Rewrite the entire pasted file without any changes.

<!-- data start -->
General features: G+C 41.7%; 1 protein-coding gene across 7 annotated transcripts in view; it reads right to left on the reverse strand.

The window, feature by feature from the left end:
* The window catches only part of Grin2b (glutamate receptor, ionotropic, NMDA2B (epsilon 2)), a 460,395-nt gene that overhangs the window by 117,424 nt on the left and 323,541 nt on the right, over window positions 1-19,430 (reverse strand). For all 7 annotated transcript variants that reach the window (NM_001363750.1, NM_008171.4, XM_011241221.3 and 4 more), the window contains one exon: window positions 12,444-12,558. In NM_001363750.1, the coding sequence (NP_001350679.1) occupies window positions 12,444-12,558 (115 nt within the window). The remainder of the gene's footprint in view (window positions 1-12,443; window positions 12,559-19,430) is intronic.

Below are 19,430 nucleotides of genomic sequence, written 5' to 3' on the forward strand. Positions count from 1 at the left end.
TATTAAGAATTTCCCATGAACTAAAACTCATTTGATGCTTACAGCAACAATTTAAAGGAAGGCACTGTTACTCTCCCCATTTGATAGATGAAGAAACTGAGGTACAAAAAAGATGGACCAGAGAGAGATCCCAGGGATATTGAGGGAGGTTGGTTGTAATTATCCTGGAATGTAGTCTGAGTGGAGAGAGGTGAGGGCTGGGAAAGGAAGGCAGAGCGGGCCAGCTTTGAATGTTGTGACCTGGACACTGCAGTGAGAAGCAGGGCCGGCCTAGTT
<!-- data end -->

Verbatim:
General features: G+C 41.7%; 1 protein-coding gene across 7 annotated transcripts in view; it reads right to left on the reverse strand.

The window, feature by feature from the left end:
* The window catches only part of Grin2b (glutamate receptor, ionotropic, NMDA2B (epsilon 2)), a 460,395-nt gene that overhangs the window by 117,424 nt on the left and 323,541 nt on the right, over window positions 1-19,430 (reverse strand). For all 7 annotated transcript variants that reach the window (NM_001363750.1, NM_008171.4, XM_011241221.3 and 4 more), the window contains one exon: window positions 12,444-12,558. In NM_001363750.1, the coding sequence (NP_001350679.1) occupies window positions 12,444-12,558 (115 nt within the window). The remainder of the gene's footprint in view (window positions 1-12,443; window positions 12,559-19,430) is intronic.

Below are 19,430 nucleotides of genomic sequence, written 5' to 3' on the forward strand. Positions count from 1 at the left end.
TATTAAGAATTTCCCATGAACTAAAACTCATTTGATGCTTACAGCAACAATTTAAAGGAAGGCACTGTTACTCTCCCCATTTGATAGATGAAGAAACTGAGGTACAAAAAAGATGGACCAGAGAGAGATCCCAGGGATATTGAGGGAGGTTGGTTGTAATTATCCTGGAATGTAGTCTGAGTGGAGAGAGGTGAGGGCTGGGAAAGGAAGGCAGAGCGGGCCAGCTTTGAATGTTGTGACCTGGACACTGCAGTGAGAAGCAGGGCCGGCCTAGTT